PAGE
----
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Cardiopulmonary Exercise Test Methodology for Assessing Exertion Intolerance in ME/CFS, 2018, Stevens et al

Discussion in 'BioMedical ME/CFS Research' started by Sly Saint, Aug 18, 2018.

  1. Sly Saint

    Sly Saint Senior Member (Voting Rights)

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    Provisionally accepted.

    Cardiopulmonary Exercise Test Methodology for Assessing Exertion Intolerance in Myalgic Encephalomyelitis/Chronic Fatigue Syndrome

    Staci Stevens1, Chris Snell1, Jared Stevens1, Betsy keller2 and [​IMG]J. Mark VanNess3*
    • 1Workwell Foundation, United States
    • 2Department of Exercise & Sport Sciences, Ithaca College, United States
    • 3Health and Exercise Science, University of the Pacific, United States
    https://www.frontiersin.org/articles/10.3389/fped.2018.00242/abstract
     
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  2. Snow Leopard

    Snow Leopard Senior Member (Voting Rights)

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    Not yet published. Curious to see how many studies were included - given there are several other studies with similar results that are not yet published as far as I know.
     
  3. Inara

    Inara Senior Member (Voting Rights)

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    Oh, I was waiting for this paper. I asked Workwell Foundation if they have some kind of manual for the 2-day-cpet, and they mentioned there shall be a publication, and I think this is it.
     
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  4. adambeyoncelowe

    adambeyoncelowe Senior Member (Voting Rights)

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    This is great. So how do we understand our results? I'm not sure the exercise physiology testing centre knew that much. All I know is that my VO2 max is the same as a person with COPD or MS, and just over half that expected for my age, which is bad.
     
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  5. Webdog

    Webdog Senior Member (Voting Rights)

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    I recently had a conversation with a family practice doctor (who has been in touch with Todd Davenport) about whether a CPET should be part of standard ME/CFS clinical care. His view was that it was not worth the risk to patients. I didn't disagree, except in cases where it was necessary to prove disability.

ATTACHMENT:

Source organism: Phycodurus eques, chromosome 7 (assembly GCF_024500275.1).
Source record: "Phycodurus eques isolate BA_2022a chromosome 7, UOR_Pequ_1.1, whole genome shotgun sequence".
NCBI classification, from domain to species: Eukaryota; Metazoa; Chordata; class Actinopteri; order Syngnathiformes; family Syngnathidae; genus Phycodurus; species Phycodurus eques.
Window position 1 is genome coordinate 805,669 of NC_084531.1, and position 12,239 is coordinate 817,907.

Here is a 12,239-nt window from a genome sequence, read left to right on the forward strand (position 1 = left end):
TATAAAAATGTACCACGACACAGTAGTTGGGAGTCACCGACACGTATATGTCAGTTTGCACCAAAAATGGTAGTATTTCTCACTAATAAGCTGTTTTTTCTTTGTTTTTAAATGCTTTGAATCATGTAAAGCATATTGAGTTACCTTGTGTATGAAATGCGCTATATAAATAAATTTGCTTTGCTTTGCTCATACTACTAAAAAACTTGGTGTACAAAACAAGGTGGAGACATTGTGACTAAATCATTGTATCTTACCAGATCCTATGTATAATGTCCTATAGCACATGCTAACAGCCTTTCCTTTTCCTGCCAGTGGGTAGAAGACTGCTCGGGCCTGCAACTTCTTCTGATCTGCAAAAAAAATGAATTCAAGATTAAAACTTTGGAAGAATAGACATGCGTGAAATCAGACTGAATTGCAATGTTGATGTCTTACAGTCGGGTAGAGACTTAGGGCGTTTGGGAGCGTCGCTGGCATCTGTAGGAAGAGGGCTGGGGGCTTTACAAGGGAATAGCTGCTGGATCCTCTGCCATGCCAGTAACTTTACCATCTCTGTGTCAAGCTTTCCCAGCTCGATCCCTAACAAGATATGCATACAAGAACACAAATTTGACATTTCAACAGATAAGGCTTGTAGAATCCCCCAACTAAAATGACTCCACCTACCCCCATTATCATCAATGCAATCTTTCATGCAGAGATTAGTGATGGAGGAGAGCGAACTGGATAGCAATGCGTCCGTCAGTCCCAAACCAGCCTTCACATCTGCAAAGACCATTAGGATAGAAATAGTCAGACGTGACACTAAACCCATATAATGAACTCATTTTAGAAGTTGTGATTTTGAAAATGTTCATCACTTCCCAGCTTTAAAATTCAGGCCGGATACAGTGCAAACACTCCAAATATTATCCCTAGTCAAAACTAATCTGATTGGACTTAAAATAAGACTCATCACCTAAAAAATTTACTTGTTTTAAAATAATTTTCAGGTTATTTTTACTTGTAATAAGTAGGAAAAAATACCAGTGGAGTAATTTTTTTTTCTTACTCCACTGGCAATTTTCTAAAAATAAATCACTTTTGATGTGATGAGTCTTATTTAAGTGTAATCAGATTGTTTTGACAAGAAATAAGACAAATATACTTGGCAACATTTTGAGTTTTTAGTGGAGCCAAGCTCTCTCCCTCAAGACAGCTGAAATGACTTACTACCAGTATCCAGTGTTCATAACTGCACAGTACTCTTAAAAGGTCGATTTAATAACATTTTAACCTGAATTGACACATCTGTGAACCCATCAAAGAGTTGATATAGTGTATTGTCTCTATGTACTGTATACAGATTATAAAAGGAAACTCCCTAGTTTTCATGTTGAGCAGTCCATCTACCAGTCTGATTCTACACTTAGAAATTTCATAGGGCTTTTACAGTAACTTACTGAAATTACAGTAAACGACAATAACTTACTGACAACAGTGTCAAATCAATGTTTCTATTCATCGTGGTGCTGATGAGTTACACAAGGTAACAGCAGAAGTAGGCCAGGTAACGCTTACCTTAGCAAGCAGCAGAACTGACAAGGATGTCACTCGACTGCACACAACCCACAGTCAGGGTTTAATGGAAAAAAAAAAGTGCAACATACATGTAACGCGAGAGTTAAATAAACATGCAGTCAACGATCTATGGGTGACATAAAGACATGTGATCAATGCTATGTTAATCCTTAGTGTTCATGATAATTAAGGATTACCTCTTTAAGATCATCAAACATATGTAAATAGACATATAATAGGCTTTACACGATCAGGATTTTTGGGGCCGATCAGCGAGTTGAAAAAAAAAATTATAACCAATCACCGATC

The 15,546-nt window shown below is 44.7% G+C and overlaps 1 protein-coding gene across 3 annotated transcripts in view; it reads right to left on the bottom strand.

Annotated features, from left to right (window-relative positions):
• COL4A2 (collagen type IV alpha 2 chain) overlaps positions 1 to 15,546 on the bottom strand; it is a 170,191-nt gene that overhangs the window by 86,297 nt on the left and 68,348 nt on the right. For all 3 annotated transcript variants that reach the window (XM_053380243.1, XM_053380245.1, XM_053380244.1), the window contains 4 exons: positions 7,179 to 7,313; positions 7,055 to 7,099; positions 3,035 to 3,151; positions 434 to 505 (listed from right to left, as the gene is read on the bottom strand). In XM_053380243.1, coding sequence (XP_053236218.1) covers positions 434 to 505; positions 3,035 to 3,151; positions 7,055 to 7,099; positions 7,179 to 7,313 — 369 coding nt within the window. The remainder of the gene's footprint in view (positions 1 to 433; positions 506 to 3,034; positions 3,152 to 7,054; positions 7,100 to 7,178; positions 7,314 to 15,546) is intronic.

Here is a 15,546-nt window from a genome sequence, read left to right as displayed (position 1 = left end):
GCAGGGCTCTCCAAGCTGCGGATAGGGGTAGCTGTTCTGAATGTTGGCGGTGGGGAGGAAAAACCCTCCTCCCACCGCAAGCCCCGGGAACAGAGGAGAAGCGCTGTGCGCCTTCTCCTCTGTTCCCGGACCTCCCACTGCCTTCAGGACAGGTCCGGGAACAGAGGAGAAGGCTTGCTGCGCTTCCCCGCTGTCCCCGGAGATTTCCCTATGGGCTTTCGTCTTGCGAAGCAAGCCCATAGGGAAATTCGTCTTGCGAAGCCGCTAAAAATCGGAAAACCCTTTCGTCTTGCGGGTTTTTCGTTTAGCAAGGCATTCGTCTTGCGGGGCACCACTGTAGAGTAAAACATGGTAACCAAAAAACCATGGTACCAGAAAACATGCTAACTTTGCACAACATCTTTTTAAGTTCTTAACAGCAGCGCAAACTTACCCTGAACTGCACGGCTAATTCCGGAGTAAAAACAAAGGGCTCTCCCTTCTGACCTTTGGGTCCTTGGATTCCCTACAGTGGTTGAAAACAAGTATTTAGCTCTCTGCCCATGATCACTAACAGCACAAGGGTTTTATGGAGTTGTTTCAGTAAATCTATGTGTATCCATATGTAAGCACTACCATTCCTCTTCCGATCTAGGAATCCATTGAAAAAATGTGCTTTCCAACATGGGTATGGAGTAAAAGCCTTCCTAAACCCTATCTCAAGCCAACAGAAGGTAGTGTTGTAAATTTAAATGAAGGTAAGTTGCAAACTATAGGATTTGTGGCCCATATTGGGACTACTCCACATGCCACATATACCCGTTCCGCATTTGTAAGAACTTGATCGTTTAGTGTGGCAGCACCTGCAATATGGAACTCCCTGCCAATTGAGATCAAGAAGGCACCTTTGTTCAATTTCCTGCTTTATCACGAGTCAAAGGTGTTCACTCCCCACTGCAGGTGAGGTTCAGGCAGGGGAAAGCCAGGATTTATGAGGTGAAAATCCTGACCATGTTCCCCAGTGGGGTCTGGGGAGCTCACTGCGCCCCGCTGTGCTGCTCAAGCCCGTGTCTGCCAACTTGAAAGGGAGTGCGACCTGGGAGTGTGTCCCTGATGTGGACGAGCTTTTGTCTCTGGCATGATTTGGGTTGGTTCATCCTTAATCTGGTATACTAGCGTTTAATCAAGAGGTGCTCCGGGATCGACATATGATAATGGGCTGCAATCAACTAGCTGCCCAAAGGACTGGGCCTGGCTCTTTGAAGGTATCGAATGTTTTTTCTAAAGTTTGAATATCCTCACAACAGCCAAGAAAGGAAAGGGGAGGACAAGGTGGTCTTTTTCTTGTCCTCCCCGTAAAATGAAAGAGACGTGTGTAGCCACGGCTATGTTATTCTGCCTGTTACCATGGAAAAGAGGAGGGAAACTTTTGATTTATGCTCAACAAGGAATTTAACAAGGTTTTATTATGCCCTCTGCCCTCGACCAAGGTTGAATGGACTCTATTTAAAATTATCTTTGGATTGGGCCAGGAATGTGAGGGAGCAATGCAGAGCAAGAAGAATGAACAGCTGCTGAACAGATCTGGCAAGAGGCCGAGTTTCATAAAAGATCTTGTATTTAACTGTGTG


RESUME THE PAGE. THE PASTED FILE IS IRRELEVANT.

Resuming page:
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  6. Keela Too

    Keela Too Senior Member (Voting Rights)

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    Not sure patients should be pressured into an assessment that could make them permanently worse, just to satisfy a disability assessment.

    I know I’d be too concerned about the harm this could cause me, to do it. :nailbiting:
     
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  7. Webdog

    Webdog Senior Member (Voting Rights)

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    Agreed. But patients should perhaps be given the option of a CPET test if it's required to prove disability.

    2-day CPETs are useful for researching PEM. But what is the benefit of a CPET in clinical care? Maybe to determine maximal heart rate? It's not clear that it's worth the risk for patients, and many (like you and me) would likely decline a CPET even if it were offered.
     
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  8. Pechius

    Pechius Senior Member (Voting Rights)

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    Can you share how your results changed between day 1 and 2? VO2, AT(anaerobic threshold)?
     
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  9. Pechius

    Pechius Senior Member (Voting Rights)

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  10. Inara

    Inara Senior Member (Voting Rights)

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    @Pechius, thank you! Do you think the manuscript will change a lot?
     
  11. Pechius